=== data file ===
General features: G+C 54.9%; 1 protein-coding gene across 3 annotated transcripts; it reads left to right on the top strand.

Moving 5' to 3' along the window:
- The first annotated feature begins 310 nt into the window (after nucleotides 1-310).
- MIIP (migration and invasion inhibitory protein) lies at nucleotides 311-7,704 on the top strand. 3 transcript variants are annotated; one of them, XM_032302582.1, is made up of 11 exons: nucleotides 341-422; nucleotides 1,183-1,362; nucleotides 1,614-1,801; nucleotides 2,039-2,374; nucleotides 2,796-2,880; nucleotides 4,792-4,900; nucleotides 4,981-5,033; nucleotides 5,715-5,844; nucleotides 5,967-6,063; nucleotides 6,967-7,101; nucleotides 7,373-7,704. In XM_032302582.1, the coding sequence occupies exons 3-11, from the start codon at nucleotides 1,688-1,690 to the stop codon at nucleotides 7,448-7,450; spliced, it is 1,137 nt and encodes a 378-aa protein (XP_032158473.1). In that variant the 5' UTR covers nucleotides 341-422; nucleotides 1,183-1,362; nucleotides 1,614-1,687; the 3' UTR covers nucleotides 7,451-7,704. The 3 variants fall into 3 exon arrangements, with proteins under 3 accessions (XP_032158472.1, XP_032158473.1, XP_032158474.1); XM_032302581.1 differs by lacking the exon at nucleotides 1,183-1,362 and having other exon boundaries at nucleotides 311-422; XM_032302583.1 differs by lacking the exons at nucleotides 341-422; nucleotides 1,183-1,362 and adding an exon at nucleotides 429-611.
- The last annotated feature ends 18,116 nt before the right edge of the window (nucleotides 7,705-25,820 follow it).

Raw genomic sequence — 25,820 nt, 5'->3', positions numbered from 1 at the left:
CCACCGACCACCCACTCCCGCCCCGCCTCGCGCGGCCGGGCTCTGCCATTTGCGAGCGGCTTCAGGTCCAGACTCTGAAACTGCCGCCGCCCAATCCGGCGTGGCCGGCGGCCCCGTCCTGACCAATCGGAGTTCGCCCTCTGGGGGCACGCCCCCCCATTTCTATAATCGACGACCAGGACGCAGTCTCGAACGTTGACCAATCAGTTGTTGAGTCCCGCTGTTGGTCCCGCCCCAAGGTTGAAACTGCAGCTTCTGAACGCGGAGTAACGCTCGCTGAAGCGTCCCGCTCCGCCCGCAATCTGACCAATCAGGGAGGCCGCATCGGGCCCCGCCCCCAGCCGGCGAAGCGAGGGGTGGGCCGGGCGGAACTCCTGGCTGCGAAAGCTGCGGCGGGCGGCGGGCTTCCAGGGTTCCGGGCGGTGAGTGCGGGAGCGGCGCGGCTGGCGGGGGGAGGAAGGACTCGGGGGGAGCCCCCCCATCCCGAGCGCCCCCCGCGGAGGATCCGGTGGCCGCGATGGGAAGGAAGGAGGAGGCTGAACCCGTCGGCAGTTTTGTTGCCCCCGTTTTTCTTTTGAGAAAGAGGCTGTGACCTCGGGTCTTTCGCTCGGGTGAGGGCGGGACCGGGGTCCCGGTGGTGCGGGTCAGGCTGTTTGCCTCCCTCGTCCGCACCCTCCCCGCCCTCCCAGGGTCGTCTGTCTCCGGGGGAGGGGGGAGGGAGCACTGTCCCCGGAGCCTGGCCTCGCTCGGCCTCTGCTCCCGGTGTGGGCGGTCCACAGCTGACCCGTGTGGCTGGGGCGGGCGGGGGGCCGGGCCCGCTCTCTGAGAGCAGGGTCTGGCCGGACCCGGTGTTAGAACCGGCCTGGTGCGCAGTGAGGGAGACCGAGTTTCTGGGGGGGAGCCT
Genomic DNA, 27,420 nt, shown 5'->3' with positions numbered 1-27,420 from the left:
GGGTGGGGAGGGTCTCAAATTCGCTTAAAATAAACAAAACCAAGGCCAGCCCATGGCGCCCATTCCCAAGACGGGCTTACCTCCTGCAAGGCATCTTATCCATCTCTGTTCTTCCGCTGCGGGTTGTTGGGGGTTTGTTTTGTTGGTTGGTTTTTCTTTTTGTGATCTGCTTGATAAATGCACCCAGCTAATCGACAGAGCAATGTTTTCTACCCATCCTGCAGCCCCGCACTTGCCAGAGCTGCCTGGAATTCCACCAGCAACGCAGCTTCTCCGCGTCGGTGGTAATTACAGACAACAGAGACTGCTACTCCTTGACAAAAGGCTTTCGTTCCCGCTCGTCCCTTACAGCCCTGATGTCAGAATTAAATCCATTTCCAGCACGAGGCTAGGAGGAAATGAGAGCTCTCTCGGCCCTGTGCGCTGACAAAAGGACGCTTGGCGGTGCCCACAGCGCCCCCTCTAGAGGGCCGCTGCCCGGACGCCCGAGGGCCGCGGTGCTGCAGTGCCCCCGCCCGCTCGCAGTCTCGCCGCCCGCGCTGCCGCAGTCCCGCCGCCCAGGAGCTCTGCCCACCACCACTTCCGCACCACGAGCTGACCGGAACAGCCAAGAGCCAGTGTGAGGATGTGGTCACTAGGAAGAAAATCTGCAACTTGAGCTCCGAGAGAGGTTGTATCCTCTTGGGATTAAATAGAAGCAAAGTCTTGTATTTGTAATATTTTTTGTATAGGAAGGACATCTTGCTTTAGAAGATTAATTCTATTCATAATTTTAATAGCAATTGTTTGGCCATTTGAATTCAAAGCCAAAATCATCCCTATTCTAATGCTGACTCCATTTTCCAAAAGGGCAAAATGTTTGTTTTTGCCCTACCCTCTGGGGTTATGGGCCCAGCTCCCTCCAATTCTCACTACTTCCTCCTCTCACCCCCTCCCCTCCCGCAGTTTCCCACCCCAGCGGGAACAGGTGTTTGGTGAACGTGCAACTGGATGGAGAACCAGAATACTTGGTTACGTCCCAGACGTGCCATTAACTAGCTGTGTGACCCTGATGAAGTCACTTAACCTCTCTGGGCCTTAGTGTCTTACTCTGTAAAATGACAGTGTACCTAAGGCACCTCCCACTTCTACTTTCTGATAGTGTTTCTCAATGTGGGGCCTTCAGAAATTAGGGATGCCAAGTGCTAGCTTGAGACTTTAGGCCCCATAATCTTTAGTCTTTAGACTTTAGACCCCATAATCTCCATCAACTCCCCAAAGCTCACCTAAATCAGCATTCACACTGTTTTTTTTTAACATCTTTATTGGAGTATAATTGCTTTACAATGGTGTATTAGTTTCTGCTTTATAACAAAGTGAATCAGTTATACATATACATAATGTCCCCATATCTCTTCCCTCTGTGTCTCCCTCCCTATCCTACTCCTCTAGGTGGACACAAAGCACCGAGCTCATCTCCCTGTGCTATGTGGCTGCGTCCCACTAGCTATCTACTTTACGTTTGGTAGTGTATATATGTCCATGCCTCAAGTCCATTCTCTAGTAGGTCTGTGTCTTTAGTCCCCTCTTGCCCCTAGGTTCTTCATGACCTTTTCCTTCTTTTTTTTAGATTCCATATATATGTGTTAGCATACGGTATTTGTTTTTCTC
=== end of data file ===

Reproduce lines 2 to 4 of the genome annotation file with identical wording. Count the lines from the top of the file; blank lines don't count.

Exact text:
Moving 5' to 3' along the window:
- The first annotated feature begins 310 nt into the window (after nucleotides 1-310).
- MIIP (migration and invasion inhibitory protein) lies at nucleotides 311-7,704 on the top strand. 3 transcript variants are annotated; one of them, XM_032302582.1, is made up of 11 exons: nucleotides 341-422; nucleotides 1,183-1,362; nucleotides 1,614-1,801; nucleotides 2,039-2,374; nucleotides 2,796-2,880; nucleotides 4,792-4,900; nucleotides 4,981-5,033; nucleotides 5,715-5,844; nucleotides 5,967-6,063; nucleotides 6,967-7,101; nucleotides 7,373-7,704. In XM_032302582.1, the coding sequence occupies exons 3-11, from the start codon at nucleotides 1,688-1,690 to the stop codon at nucleotides 7,448-7,450; spliced, it is 1,137 nt and encodes a 378-aa protein (XP_032158473.1). In that variant the 5' UTR covers nucleotides 341-422; nucleotides 1,183-1,362; nucleotides 1,614-1,687; the 3' UTR covers nucleotides 7,451-7,704. The 3 variants fall into 3 exon arrangements, with proteins under 3 accessions (XP_032158472.1, XP_032158473.1, XP_032158474.1); XM_032302581.1 differs by lacking the exon at nucleotides 1,183-1,362 and having other exon boundaries at nucleotides 311-422; XM_032302583.1 differs by lacking the exons at nucleotides 341-422; nucleotides 1,183-1,362 and adding an exon at nucleotides 429-611.